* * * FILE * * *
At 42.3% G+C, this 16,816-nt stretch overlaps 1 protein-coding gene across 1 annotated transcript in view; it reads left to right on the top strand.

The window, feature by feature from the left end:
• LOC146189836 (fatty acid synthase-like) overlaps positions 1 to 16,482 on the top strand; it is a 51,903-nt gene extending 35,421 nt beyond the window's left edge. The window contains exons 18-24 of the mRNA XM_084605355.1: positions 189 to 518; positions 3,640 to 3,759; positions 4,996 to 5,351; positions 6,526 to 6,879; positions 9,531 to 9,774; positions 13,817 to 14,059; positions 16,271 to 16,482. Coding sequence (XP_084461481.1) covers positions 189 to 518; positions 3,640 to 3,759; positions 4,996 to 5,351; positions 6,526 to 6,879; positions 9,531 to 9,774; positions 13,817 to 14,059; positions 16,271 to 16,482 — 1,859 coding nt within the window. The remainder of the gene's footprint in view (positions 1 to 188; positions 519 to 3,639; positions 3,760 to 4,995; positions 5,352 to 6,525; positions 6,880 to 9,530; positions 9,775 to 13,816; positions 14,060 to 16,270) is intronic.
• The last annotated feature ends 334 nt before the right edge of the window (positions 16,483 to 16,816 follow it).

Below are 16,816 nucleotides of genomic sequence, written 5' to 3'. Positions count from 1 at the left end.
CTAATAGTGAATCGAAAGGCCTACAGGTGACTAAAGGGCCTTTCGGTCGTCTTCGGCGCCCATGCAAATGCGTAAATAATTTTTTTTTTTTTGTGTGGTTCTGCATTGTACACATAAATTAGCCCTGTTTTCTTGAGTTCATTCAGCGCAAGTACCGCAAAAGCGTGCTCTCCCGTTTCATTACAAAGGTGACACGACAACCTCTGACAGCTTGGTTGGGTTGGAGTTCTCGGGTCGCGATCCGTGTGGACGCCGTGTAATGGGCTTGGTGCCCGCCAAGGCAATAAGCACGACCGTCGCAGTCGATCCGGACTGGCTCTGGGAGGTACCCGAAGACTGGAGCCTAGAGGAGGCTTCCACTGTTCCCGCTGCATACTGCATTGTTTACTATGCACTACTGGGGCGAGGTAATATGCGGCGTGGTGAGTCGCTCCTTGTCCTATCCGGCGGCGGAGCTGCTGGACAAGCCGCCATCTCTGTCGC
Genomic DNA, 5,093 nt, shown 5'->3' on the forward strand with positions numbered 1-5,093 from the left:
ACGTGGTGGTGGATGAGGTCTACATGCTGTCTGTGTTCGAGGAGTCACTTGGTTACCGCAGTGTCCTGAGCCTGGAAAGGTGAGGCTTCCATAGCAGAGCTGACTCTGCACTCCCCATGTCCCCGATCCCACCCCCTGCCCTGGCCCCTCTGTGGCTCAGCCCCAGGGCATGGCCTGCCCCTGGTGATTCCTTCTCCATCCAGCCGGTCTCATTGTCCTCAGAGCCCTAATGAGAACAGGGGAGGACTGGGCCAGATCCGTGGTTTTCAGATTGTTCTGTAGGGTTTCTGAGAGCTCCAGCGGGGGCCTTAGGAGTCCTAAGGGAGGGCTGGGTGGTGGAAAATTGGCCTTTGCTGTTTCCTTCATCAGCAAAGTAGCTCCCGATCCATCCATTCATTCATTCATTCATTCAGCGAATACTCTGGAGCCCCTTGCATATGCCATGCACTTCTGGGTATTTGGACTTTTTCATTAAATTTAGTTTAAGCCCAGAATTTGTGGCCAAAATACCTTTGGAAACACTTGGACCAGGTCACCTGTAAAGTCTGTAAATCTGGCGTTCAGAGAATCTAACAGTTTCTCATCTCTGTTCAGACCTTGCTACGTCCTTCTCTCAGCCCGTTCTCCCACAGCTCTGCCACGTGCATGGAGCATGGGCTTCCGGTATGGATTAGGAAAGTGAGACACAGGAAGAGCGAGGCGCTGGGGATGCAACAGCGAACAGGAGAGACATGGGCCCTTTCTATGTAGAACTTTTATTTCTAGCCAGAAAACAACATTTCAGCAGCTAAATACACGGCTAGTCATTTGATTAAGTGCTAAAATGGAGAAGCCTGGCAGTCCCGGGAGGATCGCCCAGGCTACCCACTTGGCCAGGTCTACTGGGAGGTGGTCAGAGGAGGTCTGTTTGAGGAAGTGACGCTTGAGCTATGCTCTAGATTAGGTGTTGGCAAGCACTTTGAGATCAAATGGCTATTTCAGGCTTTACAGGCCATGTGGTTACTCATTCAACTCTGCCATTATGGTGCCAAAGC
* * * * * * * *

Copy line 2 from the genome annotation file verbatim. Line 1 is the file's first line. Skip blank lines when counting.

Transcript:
The window, feature by feature from the left end: